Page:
“The truth is that the scientific data is becoming urgent,” says Caroline Lewis in her lilting Trinidadian accent. “The reports that the scientists are writing are finally factoring in the feedback loops that accelerate climate change and sea level rise.” A feedback loop is a self-reinforcing cycle. Sweating when you’re hot: that’s a negative feedback loop, because it decreases the reaction and tends toward homeostasis. Global warming, on the other hand, is a positive feedback loop: it’s like fruit ripening, where the ethylene gas produced by one bad apple increases the reaction and causes the whole barrel to spoil more quickly.
I’m sitting next to Lewis in an empty cafeteria on an early August morning in 2017. It’s an echoey room in the Cushman School, the arts and sciences private school where she works. The walls of the cafeteria are covered with laser-etched cardboard cutouts designed by the students and milled on-site with 3D printers and electronically controlled lathes. Lewis, a lifelong science teacher and the director of the Cushman School’s upper school, is also the founder of a climate change education nonprofit called the CLEO Institute, whose mission is to educate the general public about the looming environmental catastrophe. She is also a key regional player in southeast Florida’s preparation for sea level rise, having helped found the Southeast Florida Regional Climate Change Compact, one of the few regional planning bodies helping the area to prepare.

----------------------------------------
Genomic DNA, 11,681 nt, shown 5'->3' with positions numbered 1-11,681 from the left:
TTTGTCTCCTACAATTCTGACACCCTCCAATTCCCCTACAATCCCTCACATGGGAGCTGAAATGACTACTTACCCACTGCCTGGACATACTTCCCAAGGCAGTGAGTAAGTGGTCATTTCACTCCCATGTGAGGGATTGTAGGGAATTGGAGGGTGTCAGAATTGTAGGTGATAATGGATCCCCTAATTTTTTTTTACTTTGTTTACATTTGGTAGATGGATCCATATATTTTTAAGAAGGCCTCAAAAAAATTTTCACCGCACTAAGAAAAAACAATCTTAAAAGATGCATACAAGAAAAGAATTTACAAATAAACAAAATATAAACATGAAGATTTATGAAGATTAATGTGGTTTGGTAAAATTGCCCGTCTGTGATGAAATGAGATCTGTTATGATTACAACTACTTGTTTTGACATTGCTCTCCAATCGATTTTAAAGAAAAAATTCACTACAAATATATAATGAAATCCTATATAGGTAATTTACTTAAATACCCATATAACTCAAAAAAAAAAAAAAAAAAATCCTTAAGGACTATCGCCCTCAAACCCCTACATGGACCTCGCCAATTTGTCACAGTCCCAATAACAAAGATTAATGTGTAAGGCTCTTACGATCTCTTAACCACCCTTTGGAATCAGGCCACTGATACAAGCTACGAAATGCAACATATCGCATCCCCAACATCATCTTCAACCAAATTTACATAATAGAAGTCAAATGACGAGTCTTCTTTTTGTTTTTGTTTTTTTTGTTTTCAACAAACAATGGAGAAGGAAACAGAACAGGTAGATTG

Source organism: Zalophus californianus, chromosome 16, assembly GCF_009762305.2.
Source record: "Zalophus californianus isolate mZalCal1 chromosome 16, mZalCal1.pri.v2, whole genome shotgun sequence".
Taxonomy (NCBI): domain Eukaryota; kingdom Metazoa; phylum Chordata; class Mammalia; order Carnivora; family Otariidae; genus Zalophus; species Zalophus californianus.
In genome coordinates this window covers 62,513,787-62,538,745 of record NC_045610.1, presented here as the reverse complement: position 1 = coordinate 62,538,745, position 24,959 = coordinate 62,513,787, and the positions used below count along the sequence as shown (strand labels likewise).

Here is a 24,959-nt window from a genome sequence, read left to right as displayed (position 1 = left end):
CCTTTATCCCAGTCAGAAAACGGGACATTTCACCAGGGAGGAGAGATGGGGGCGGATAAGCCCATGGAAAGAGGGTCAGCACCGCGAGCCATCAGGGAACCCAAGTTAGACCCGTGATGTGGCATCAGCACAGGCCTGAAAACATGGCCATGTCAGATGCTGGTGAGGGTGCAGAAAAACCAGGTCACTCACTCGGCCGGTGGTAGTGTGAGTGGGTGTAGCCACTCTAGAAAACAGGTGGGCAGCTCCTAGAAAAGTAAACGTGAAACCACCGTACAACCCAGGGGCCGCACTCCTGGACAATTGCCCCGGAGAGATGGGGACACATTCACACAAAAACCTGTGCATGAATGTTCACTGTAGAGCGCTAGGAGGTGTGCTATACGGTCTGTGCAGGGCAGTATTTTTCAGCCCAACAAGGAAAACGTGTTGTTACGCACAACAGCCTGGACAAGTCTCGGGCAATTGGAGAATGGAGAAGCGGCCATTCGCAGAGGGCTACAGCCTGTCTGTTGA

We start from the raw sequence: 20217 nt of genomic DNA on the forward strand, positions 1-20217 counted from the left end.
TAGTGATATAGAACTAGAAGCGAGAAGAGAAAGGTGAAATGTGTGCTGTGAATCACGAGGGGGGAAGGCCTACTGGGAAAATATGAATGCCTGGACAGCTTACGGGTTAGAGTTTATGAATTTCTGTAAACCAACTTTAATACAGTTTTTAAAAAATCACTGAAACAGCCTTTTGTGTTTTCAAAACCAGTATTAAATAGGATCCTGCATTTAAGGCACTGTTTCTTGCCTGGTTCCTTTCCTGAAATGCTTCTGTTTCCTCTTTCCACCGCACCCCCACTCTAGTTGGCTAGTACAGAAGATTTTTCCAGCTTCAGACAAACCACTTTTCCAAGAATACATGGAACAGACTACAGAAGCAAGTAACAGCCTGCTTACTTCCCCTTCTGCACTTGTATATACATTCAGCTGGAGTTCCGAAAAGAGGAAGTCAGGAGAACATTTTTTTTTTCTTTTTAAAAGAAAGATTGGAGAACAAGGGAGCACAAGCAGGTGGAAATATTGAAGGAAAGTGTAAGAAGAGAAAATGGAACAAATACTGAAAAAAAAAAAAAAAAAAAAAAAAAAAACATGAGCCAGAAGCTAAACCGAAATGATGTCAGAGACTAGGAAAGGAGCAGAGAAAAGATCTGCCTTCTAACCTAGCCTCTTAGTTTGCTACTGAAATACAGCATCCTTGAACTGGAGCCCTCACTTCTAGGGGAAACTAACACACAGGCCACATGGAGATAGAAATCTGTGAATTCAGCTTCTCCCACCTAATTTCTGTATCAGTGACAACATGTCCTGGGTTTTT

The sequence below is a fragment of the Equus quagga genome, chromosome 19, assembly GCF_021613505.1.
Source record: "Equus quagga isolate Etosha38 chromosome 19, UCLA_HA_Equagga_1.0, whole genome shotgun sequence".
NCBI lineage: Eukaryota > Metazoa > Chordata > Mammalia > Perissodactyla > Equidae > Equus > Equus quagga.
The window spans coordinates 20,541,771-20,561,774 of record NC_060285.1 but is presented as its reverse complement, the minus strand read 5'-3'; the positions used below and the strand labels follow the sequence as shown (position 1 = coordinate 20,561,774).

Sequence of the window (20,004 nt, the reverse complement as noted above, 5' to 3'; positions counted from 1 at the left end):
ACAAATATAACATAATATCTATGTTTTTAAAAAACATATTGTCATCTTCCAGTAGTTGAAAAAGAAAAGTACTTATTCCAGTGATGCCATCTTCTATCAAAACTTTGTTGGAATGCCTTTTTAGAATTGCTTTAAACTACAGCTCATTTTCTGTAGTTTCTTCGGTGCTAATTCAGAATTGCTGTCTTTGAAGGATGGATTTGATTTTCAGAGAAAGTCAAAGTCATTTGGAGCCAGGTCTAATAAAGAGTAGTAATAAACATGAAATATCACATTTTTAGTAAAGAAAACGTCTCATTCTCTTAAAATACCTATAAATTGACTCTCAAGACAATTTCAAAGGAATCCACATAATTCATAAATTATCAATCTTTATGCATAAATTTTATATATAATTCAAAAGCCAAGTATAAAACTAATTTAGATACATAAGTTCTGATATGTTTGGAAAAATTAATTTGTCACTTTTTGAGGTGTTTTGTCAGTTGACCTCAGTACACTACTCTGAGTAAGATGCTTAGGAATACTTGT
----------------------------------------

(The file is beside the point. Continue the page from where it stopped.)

At her core, Lewis is a whiz at breaking down climate change in a way that anyone can understand. She explains that there is greater scientific consensus about the future negative effects of climate change than there is about the dangers of smoking, obesity, and texting while driving. Climate change is caused by our use of fossil fuels as an energy source. Ever since the eighteenth century, when James Watt figured out how to make a coal-fired steam engine spin a wheel, we’ve been able to harness the energy stored in long-dead life-forms very effectively. But to release the energy contained in a fossil fuel, you must burn it. That combustion puts out lots of carbon dioxide. Though CO2 is still far from the most plentiful gas in the atmosphere (that distinction belongs to nitrogen), a little of it goes a long way. Because CO2 is good at reflecting certain high-energy wavelengths of light, higher concentrations of the gas in the atmosphere decrease the amount of energy the earth reflects back into space—its “albedo”—by increasing the amount of energy the atmosphere reflects toward the earth. In short, it traps heat.